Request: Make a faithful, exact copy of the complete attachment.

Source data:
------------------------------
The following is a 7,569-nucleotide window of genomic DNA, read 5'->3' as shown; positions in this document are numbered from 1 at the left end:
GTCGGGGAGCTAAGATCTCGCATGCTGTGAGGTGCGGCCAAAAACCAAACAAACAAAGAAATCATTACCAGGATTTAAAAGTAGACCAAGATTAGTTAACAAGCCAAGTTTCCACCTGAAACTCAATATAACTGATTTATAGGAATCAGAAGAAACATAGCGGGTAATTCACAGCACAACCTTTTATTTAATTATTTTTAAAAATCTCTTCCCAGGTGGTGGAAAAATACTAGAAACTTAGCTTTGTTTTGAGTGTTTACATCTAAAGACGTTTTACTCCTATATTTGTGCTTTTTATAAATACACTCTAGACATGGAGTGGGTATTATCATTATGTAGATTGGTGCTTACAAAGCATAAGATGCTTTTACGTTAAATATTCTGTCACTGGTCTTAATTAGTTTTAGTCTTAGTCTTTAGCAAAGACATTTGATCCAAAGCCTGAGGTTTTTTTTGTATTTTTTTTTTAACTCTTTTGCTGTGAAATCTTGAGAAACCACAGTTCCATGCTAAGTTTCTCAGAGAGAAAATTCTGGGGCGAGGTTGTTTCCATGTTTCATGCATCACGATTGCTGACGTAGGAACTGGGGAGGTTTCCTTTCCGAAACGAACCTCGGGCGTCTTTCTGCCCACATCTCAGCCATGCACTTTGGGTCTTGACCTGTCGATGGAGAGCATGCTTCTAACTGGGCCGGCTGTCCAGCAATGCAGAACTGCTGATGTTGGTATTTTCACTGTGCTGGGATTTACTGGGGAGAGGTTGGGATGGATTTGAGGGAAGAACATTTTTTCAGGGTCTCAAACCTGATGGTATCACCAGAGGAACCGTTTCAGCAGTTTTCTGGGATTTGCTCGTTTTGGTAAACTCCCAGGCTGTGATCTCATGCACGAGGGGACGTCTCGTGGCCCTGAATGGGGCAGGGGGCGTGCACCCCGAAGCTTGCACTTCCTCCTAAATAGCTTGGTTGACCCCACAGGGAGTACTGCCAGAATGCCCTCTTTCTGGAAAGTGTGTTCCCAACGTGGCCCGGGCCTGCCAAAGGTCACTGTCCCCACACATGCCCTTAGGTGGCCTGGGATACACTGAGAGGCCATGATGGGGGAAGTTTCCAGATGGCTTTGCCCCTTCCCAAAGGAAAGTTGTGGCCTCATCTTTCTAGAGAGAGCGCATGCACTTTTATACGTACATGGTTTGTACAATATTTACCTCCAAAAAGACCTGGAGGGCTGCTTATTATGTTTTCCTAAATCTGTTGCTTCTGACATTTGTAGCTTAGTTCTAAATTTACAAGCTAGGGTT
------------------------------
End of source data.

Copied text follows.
The following is a 7,569-nucleotide window of genomic DNA, read 5'->3' as shown; positions in this document are numbered from 1 at the left end:
GTCGGGGAGCTAAGATCTCGCATGCTGTGAGGTGCGGCCAAAAACCAAACAAACAAAGAAATCATTACCAGGATTTAAAAGTAGACCAAGATTAGTTAACAAGCCAAGTTTCCACCTGAAACTCAATATAACTGATTTATAGGAATCAGAAGAAACATAGCGGGTAATTCACAGCACAACCTTTTATTTAATTATTTTTAAAAATCTCTTCCCAGGTGGTGGAAAAATACTAGAAACTTAGCTTTGTTTTGAGTGTTTACATCTAAAGACGTTTTACTCCTATATTTGTGCTTTTTATAAATACACTCTAGACATGGAGTGGGTATTATCATTATGTAGATTGGTGCTTACAAAGCATAAGATGCTTTTACGTTAAATATTCTGTCACTGGTCTTAATTAGTTTTAGTCTTAGTCTTTAGCAAAGACATTTGATCCAAAGCCTGAGGTTTTTTTTGTATTTTTTTTTTAACTCTTTTGCTGTGAAATCTTGAGAAACCACAGTTCCATGCTAAGTTTCTCAGAGAGAAAATTCTGGGGCGAGGTTGTTTCCATGTTTCATGCATCACGATTGCTGACGTAGGAACTGGGGAGGTTTCCTTTCCGAAACGAACCTCGGGCGTCTTTCTGCCCACATCTCAGCCATGCACTTTGGGTCTTGACCTGTCGATGGAGAGCATGCTTCTAACTGGGCCGGCTGTCCAGCAATGCAGAACTGCTGATGTTGGTATTTTCACTGTGCTGGGATTTACTGGGGAGAGGTTGGGATGGATTTGAGGGAAGAACATTTTTTCAGGGTCTCAAACCTGATGGTATCACCAGAGGAACCGTTTCAGCAGTTTTCTGGGATTTGCTCGTTTTGGTAAACTCCCAGGCTGTGATCTCATGCACGAGGGGACGTCTCGTGGCCCTGAATGGGGCAGGGGGCGTGCACCCCGAAGCTTGCACTTCCTCCTAAATAGCTTGGTTGACCCCACAGGGAGTACTGCCAGAATGCCCTCTTTCTGGAAAGTGTGTTCCCAACGTGGCCCGGGCCTGCCAAAGGTCACTGTCCCCACACATGCCCTTAGGTGGCCTGGGATACACTGAGAGGCCATGATGGGGGAAGTTTCCAGATGGCTTTGCCCCTTCCCAAAGGAAAGTTGTGGCCTCATCTTTCTAGAGAGAGCGCATGCACTTTTATACGTACATGGTTTGTACAATATTTACCTCCAAAAAGACCTGGAGGGCTGCTTATTATGTTTTCCTAAATCTGTTGCTTCTGACATTTGTAGCTTAGTTCTAAATTTACAAGCTAGGGTT